With its rising costs, China is no longer the go-to destination for many businesses, and Vietnam has arisen as a serious competitor. Recent trends show that the number of orders shifting from China to Vietnam has seen a significant increase.

For example, China’s Pearl River Delta, long known as one of the key factory centers for the world’s manufacturers (particularly those from Hong Kong) has now become too costly for many companies to stay in the region.

In the past few years, a growing number of businesses have relocated their operations from China to Vietnam in an attempt to escape rising costs and an increasingly complex regulatory environment.

Given the recent trade war between China and the US, alongside Vietnam’s recent free trade agreements such as the RCEP, the EVFTA, and the UKVFTA the country is steadily becoming more open to international trade and investment.

Located in a strategic position for foreign companies with operations throughout Southeast Asia, Vietnam is an ideal export hub to reach other ASEAN markets.

Compared with other developing markets in the region, Vietnam is emerging as the clear leader in low-cost manufacturing and sourcing, with the country’s manufacturing sector accounting for 25 percent of the country’s total GDP in 2021.

Currently, labor costs in Vietnam are approximately 50 percent of those in China at US$2.99 per hour compared to US$6.50 per hour respectively, and around 40 percent of those reported in Thailand and the Philippines. With the country’s workforce growing annually, Vietnamese workers are comparatively inexpensive, young, and, increasingly, highly skilled.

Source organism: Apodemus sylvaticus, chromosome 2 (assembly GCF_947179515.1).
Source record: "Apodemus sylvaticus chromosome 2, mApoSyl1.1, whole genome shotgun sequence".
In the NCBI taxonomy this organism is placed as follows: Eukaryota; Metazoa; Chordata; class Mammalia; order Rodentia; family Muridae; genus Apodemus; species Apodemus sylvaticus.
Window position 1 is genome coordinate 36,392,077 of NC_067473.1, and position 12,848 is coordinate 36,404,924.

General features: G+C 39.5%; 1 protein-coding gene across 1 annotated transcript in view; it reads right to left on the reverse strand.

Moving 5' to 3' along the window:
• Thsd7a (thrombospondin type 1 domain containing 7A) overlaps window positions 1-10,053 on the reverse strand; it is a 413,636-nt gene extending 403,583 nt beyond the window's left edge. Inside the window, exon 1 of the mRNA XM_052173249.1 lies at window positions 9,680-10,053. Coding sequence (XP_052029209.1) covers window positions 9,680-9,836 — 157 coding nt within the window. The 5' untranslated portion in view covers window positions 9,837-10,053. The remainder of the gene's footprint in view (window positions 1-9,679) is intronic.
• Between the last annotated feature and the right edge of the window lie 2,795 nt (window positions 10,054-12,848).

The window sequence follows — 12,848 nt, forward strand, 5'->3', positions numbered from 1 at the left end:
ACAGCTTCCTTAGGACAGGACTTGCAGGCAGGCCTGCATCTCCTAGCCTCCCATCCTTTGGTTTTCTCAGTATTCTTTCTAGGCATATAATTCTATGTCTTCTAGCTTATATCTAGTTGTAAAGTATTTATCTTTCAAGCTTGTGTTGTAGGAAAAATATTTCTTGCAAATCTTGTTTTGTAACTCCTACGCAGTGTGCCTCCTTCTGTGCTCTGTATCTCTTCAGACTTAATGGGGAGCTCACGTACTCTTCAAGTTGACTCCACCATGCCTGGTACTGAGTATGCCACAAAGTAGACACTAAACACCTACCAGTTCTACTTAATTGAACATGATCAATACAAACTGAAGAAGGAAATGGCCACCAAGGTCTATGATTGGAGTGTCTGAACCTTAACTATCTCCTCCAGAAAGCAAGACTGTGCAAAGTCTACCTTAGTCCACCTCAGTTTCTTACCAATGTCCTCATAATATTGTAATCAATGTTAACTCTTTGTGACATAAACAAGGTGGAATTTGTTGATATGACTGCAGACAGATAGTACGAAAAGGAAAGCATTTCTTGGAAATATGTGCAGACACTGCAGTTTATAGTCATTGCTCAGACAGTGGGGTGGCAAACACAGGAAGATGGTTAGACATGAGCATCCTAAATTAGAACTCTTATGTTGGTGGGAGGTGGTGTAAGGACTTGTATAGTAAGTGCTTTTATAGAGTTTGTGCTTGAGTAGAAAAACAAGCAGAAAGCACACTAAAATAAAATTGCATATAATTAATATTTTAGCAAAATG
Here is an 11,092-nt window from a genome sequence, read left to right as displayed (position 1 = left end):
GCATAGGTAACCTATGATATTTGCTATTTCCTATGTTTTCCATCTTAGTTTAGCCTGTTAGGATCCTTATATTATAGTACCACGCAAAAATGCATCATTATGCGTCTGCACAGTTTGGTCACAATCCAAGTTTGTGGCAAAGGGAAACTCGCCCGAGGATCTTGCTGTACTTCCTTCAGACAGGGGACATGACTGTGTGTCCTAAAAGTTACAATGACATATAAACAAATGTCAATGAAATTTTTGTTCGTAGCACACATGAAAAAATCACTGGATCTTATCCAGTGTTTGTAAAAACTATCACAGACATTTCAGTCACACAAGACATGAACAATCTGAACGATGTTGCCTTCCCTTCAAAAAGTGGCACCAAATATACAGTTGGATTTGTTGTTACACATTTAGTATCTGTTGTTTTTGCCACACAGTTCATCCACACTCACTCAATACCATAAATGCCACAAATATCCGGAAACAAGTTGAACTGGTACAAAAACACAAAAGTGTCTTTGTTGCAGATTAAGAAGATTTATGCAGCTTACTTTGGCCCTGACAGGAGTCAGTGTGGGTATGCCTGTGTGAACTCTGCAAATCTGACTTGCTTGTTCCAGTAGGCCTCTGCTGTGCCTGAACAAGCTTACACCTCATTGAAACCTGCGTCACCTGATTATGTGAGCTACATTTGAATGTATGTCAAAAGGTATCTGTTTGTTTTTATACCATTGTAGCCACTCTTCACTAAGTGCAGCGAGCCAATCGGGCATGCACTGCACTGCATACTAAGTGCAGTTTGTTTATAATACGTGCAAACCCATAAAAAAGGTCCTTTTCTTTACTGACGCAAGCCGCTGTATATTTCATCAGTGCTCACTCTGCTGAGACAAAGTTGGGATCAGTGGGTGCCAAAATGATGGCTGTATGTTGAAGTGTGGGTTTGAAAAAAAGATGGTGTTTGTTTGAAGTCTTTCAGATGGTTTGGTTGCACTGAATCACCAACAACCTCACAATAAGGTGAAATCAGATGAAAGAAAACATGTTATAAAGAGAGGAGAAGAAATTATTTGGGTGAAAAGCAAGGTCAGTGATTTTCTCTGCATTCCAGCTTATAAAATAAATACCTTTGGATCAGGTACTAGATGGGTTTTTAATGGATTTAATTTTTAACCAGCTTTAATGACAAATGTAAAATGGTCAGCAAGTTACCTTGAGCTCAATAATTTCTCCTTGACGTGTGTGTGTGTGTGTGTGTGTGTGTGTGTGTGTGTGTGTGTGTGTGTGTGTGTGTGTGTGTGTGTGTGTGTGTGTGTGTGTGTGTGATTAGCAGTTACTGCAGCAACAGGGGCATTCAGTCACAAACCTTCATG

Another driving force behind Vietnam’s growing popularity is the country’s collection of free trade agreements.

The RCEP, which came into force on January 1, 2022, has also fostered the entry of goods exported in and out of Vietnam as it reduces cost, improves market access as well as offers streamlined customs procedures.

In terms of regulatory and financial incentives, Vietnam has become increasingly investor-friendly in recent years –the government has taken such actions as reforming its financial sector, streamlining business regulations, and improving the quality of its workforce.

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This article was first published by VietnamBriefing which is produced by Dezan Shira & Associates. The firm assists foreign investors throughout Asia from offices across the world, including in in China, Hong Kong, Vietnam, Singapore, India, and Russia. Readers may write to [email protected].

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ASEAN Briefing features business news, regulatory updates and extensive data on ASEAN free trade, double tax agreements and foreign direct investment laws in the region. Covering all ASEAN members (Brunei, Cambodia, Indonesia, Laos, Malaysia, Myanmar, Philippines, Singapore, Thailand and Vietnam)

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